Primal Elements (page 4, with art)

Chapter 1: The Early Gods

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Anakreon 358 PMG Poetae Melici Graeci, p. 183, ed. D. L. Page. Oxford 1962.

Euripides, Medeia 530-31

… but to tell how Eros forced you with his ineluctable arrows to save me would expose me to ill-will. Greek Text

Euripides, Iphigeneia at Aulis 543-51

Happy are they who find the goddess come in moderate might, sharing with self-restraint in Aphrodite’s gift of marriage and enjoying calm and rest from frenzied passions, where the Love-god, golden-haired, stretches his charmed bow with twin arrows, and one is aimed at happiness, the other at life’s confusion. Greek Text

Sappho 47 LP – Poetarum Lesbiorum Fragmenta, p. 38, ed. E. Lobel and D.L. Page. Oxford 1955.

Sappho 130 LP – Poetarum Lesbiorum Fragmenta, p. 92, ed. E. Lobel and D.L. Page. Oxford 1955.

Athens, National Museum 15375: Attic red-figure aryballos by Douris (painter and potter), with with two Erotes, one with whip

G.M.A. Richter and M.J. Milne, Shapes and Names of Athenian Vases (1935), fig. 106

Beazley Archive Pottery Database

Berlin, once Antikensammlung F2032, now lost: Attic black-figure white-ground alabastron by Diosphos Painter with Eros with goad, Zeus and Ganymede

G. Körte, “Il ratto di Ganimede su vasi dipinti,” Annali dell’Instituto di Corrispondenza Archeologica 48 (1876), pl. A

Beazley Archive Pottery Database

Fort Worth, Kimbell Art Museum AP 1984.16: Attic red-figure lekythos by Brygos Painter with Eros with bow

Kimbell Art Museum

Beazley Archive Pottery Database (without image)

Athens, Parthenon: east metope 11 with Eros, Herakles and giant

C. Praschniker, Parthenonstudien (1928), pl. 24

C. Praschniker, Parthenonstudien (1928), fig. 128

Pindar, Nemean 8.5

It is a desirable thing, for one who has not strayed from due measure in any deed, to be able to win the better kinds of love; such loves,the shepherds of Cyprian Aphrodite’s gifts, attended the marriage-bed of Zeus and Aegina. Greek Text

Pindar, fr 122.4 SM – Pindarus 2, p. 101, ed. B. Snell and H. Maehler. Leipzig 1975.

Bakchylides 9.73 

to speak well of golden, violet-haired Cypris, the glorious mother of unbending passions for mortals. Greek Text

Aischylos, Hiketiden (Suppliants) 1043

…. and to the whispering touches of the Loves. Greek Text

Athens, Parthenon: cast of lost slab 6 from east frieze showing Aphrodite and Eros

Pl. 62a from Ira S. Mark, “The Gods on the East Frieze of the Parthenon,” Hesperia 53 (1984)

Plato, Symposium 178b

Of the most venerable are the honors of this god, and the proof of it is this: parents of Love there are none, nor are any recorded in either prose or verse. Hesiod says that Chaos came first into being—“and thereafter rose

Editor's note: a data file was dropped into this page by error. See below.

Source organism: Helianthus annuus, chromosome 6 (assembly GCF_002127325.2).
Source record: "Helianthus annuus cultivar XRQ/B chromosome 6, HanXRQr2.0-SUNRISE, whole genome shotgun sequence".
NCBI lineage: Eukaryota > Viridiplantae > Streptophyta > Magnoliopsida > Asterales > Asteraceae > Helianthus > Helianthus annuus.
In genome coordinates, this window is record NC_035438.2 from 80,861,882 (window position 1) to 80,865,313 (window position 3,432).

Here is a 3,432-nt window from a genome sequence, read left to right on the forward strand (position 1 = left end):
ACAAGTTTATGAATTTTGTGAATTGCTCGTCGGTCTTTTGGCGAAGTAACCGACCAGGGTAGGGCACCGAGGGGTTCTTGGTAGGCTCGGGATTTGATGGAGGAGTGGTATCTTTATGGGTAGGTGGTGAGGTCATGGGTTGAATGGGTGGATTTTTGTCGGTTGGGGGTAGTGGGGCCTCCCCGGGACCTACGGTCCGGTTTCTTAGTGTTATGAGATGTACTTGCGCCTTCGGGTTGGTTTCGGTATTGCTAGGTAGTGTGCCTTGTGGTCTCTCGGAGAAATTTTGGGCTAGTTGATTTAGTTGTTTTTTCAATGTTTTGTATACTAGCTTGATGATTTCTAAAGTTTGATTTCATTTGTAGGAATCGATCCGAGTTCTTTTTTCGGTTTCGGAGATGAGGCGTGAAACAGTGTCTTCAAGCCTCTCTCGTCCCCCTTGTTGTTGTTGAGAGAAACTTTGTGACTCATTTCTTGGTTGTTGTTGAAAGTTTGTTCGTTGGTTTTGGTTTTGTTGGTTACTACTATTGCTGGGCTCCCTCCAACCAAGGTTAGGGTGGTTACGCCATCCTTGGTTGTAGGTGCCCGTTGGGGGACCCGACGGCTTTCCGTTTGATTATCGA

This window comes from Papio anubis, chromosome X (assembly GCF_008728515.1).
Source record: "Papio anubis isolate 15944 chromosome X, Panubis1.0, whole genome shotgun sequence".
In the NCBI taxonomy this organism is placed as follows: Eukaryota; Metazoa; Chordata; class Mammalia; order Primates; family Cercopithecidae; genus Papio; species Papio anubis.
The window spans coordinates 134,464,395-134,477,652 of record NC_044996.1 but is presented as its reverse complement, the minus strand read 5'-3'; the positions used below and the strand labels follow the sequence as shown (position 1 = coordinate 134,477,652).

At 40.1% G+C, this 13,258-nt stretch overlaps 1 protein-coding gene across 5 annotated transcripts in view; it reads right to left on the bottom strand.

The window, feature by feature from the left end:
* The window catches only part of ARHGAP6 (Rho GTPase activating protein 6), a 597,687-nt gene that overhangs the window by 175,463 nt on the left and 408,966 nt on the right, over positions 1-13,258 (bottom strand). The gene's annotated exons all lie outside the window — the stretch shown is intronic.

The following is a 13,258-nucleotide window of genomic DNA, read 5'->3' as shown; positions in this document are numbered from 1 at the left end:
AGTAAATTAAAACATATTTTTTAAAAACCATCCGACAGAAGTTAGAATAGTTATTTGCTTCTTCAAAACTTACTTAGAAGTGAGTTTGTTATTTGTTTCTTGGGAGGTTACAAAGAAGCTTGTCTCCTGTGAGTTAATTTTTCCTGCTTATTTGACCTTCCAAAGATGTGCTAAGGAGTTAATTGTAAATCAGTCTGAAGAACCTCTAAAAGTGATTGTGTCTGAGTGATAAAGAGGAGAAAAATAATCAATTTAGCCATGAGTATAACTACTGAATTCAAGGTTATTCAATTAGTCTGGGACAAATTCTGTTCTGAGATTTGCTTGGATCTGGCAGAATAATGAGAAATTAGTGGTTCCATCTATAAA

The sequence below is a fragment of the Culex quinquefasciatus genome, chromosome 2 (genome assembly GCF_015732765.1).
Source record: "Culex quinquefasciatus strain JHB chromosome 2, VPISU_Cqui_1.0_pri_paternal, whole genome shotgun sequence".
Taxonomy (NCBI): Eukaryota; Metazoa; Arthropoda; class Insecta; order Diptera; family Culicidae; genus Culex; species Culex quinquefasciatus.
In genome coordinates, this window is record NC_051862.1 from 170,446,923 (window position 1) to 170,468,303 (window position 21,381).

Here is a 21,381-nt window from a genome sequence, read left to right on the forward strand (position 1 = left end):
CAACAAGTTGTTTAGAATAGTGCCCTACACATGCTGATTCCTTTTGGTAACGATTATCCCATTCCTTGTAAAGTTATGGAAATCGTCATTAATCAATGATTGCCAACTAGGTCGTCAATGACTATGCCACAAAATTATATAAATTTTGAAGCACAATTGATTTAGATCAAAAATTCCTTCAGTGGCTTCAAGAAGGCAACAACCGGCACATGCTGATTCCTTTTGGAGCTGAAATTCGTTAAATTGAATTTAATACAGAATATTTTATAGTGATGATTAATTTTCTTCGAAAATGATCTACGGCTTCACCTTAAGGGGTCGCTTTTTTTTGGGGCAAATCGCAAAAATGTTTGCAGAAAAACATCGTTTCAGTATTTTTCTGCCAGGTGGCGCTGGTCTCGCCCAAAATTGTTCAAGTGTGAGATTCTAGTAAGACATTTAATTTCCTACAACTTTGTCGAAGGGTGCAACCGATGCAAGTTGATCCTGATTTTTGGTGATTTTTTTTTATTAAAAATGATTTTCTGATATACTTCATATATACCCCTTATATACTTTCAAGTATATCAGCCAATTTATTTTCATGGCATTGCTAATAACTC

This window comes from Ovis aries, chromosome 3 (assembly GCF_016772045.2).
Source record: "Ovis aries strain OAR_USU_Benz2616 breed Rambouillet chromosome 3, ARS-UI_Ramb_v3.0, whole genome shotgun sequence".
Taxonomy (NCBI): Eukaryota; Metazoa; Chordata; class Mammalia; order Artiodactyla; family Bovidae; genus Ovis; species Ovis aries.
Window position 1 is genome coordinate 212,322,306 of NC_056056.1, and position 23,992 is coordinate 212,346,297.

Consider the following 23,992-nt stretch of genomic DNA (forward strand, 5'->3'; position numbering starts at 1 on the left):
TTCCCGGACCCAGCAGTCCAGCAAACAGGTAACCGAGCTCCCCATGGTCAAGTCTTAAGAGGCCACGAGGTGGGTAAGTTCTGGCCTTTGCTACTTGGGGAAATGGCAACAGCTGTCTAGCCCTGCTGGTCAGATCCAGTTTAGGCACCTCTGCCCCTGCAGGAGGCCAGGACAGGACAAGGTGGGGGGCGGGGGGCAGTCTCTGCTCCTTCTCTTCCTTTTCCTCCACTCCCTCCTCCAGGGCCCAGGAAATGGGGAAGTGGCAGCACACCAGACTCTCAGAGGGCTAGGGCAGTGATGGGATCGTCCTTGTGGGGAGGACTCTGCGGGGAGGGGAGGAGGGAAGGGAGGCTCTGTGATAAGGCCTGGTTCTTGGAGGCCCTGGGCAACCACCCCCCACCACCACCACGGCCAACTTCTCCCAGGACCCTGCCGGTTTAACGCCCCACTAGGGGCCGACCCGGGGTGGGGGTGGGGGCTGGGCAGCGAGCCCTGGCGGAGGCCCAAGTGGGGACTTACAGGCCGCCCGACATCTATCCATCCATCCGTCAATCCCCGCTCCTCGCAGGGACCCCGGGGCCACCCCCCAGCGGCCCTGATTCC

Broad-breasted Earth, sure seat of all for aye,
And Love.” Greek Text

Hesiod, Theogony 123-25

From Chaos came forth Erebus and black Night. Greek Text

Homer, Iliad 8.368

... when Eurystheus sent [Herakles] forth to the house of Hades the Warder, to bring from out of Erebus the hound of loathed Hades. Greek text

Homer, Iliad 16.326-27

So these twain, overcome by twain brethren, went their way to Erebus, goodly comrades of Sarpedon, spearmen sons of Araisodarus. Greek Text

Homer, Odyssey 10. 528

turning their heads toward Erebus but thyself turning backward. Greek Text

Homer, Odyssey 11.37

Then there gathered from out of Erebus the spirits of those that are dead. Greek Text

Hesiod, Theogony 514-15

But Menoetius was outrageous, and farseeing Zeus struck him with a lurid thunderbolt and sent him down to Erebus. Greek Text

Hesiod, Theogony 669

…. mighty ones of overwhelming strength whom Zeus brought up to the light from Erebus beneath the earth. Greek Text

Hesiod, Theogony 748-57

….  where Night and Day draw near and greet one another as they pass the great threshold of bronze: and while the one is about to go down into the house, the other comes out at the door. And the house never holds them both within; but always one is without the house passing over the earth, while the other stays at home and waits until the time for her journeying comes; and the one holds all-seeing light for them on earth, but the other holds in her arms Sleep the brother of Death, even evil Night, wrapped in a vaporous cloud. Greek Text

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Artistic sources edited by Frances Van Keuren, Prof. Emerita, Lamar Dodd School of Art, Univ. of Georgia, September 2017

Literary sources edited by Elena Bianchelli, Senior Lecturer of Classical Languages and Culture, University of Georgia, June 2020

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